This contest is open to people in the U.S. and you have until Wednesday, August 15th to enter and win.
    KEEP YOUR EYES OPEN – ANOTHER A. S. KING CONTEST IS COMING!

    Because we have another fun contest coming up soon with A. S. King.  We are going to do a live Google Chat with this fabby fab author and one lucky winner will get to join us.  The fun part, we’re going to do it wearing togas! It makes sense if you read the book, trust me.  So sometime soon look for the announcement so you can enter to win to be a part of our online Google Chat with the award winning A. S. King.  The chat will be recorded and posted for everyone to see.  Like I said, details will be coming soon regarding this epic contest.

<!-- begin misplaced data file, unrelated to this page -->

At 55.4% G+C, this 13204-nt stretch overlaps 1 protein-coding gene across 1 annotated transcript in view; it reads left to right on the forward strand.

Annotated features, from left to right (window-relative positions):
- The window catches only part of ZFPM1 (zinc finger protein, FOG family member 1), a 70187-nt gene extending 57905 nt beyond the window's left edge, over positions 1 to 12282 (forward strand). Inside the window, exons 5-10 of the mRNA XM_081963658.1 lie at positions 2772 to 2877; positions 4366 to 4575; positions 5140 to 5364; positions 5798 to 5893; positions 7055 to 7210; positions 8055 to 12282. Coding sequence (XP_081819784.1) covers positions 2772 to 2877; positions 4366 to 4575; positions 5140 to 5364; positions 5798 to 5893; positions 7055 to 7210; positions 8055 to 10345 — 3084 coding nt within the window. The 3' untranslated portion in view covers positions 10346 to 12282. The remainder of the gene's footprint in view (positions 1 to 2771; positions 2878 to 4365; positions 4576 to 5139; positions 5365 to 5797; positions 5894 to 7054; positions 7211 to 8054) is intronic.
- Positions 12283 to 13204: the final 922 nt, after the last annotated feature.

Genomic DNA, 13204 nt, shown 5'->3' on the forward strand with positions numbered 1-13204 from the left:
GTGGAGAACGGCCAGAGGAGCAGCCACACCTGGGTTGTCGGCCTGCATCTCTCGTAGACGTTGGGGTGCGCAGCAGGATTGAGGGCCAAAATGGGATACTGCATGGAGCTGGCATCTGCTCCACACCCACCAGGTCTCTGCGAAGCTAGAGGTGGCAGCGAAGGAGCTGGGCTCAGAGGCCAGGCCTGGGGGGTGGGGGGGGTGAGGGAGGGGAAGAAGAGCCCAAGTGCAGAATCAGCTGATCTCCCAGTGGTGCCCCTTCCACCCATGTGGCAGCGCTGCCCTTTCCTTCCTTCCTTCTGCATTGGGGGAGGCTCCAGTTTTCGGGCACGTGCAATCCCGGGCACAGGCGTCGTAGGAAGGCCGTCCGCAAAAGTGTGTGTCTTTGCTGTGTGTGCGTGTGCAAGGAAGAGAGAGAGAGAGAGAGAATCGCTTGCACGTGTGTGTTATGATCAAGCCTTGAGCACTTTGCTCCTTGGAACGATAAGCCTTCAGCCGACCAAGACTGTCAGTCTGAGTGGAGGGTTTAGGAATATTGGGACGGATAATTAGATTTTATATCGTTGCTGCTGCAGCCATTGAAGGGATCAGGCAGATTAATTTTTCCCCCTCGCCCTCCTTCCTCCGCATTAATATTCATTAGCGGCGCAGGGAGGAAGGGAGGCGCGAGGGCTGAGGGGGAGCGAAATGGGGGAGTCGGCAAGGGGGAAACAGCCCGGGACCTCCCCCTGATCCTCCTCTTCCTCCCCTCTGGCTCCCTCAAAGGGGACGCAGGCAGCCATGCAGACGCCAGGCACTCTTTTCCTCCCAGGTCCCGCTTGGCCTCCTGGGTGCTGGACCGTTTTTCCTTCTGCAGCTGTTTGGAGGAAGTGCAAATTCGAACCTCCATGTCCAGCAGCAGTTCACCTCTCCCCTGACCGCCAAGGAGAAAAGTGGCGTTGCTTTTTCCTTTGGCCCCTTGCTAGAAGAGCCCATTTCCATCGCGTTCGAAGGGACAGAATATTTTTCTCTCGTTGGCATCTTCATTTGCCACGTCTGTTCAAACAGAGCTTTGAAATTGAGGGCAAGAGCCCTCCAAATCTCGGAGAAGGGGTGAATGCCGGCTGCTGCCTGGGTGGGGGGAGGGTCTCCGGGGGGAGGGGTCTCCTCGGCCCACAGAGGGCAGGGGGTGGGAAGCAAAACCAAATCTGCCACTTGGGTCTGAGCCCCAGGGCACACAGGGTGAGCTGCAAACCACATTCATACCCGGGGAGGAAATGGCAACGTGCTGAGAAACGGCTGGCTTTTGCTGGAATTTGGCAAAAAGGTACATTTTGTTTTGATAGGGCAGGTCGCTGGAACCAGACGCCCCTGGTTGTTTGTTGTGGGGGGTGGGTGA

More A. S. King at TLT:
    Author Jenny Torres Sanchez discusses Please Ignore Vera Deitz as part of our Why YA? series.  She will soon be doing a review of Ask the Passengers for us, so keep your eyes out for that, too.  And be sure to check out her debut novel The Downside of Being Charlie.

    ALA Midwinter: The ARCs (April)

    Well, you probably thought I was never going to get back to it. And yet, here they are: a look at some of the titles coming your way in April 2012. Hang on to your seat because there are a lot of them. Remember, these are just brief overviews to help you get an idea of what you want to look for not actual reviews (unless otherwise noted).  This is not, of course, a look at everything that is coming out, just the stuff I got ARCs for at ALA.




    Belles by Jen Calonita

    Front cover blurb: Two Southern girls. One life-changing secret.
    Back cover blurb: “Jen Calonita keeps it fresh and funny!” – Meg Cabot, author of the Princess Diaries